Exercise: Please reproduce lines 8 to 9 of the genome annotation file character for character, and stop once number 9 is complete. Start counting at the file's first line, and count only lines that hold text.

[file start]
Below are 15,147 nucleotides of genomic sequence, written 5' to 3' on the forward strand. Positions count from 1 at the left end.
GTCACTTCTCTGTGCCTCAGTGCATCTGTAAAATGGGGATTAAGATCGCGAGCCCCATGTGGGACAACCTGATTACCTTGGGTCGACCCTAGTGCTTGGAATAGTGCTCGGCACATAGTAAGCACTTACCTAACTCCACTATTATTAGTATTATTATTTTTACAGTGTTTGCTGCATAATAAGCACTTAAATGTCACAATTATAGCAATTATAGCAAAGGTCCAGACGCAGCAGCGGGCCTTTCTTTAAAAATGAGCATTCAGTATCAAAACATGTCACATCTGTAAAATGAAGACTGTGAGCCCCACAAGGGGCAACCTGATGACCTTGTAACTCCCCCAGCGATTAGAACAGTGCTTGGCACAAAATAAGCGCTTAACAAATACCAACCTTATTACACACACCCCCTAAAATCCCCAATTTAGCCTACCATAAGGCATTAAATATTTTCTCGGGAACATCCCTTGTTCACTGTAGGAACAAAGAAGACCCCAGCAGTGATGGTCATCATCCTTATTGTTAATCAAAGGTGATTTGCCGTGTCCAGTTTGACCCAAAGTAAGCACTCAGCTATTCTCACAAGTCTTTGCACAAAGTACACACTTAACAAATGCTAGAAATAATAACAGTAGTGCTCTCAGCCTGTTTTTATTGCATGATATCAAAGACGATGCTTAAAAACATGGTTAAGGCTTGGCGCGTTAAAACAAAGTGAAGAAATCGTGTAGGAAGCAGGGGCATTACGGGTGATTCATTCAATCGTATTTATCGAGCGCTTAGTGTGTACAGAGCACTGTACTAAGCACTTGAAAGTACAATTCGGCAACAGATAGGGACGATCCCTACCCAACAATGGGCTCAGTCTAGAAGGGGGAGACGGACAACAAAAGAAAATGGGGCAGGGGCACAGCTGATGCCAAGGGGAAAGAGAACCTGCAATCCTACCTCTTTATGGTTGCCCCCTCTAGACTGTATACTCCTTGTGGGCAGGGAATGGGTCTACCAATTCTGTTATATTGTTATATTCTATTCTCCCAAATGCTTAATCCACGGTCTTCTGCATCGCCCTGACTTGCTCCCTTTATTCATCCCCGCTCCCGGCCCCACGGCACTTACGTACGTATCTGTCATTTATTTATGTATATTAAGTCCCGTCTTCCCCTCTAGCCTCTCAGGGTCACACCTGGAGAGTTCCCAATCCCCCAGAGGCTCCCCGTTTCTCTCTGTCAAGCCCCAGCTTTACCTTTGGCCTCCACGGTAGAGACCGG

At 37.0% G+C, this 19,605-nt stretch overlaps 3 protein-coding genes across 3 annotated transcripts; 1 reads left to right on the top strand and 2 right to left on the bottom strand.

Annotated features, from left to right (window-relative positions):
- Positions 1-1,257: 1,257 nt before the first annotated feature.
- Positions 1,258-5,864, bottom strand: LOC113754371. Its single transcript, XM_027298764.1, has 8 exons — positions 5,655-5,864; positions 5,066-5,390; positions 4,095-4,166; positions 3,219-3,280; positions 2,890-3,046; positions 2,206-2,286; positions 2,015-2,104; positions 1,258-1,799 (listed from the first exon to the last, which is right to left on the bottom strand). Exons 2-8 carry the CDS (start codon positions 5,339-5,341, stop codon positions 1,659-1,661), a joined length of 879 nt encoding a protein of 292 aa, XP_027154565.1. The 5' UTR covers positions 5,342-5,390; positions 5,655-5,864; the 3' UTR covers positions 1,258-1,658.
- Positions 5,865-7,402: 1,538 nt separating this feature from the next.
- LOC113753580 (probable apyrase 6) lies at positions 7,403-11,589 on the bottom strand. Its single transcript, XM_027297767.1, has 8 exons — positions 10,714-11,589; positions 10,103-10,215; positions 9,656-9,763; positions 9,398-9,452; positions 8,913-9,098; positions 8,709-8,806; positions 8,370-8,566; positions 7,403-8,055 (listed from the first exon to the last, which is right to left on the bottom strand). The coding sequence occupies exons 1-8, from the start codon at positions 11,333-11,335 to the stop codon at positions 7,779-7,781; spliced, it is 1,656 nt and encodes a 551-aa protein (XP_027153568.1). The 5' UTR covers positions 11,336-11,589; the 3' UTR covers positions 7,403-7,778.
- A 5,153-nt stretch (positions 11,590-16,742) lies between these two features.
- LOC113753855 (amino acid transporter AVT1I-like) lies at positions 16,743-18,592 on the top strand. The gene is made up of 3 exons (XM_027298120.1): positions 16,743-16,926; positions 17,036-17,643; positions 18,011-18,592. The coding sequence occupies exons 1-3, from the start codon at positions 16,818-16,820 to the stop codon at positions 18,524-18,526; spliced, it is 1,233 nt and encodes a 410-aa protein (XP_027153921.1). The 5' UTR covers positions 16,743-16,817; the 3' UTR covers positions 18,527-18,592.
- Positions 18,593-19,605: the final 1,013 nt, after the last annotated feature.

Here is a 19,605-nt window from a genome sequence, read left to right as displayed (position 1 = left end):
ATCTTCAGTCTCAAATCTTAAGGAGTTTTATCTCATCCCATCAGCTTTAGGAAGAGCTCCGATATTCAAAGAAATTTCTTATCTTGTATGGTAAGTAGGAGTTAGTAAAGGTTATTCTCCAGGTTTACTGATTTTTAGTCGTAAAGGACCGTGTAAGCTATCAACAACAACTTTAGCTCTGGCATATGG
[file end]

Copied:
- LOC113753580 (probable apyrase 6) lies at positions 7,403-11,589 on the bottom strand. Its single transcript, XM_027297767.1, has 8 exons — positions 10,714-11,589; positions 10,103-10,215; positions 9,656-9,763; positions 9,398-9,452; positions 8,913-9,098; positions 8,709-8,806; positions 8,370-8,566; positions 7,403-8,055 (listed from the first exon to the last, which is right to left on the bottom strand). The coding sequence occupies exons 1-8, from the start codon at positions 11,333-11,335 to the stop codon at positions 7,779-7,781; spliced, it is 1,656 nt and encodes a 551-aa protein (XP_027153568.1). The 5' UTR covers positions 11,336-11,589; the 3' UTR covers positions 7,403-7,778.
- A 5,153-nt stretch (positions 11,590-16,742) lies between these two features.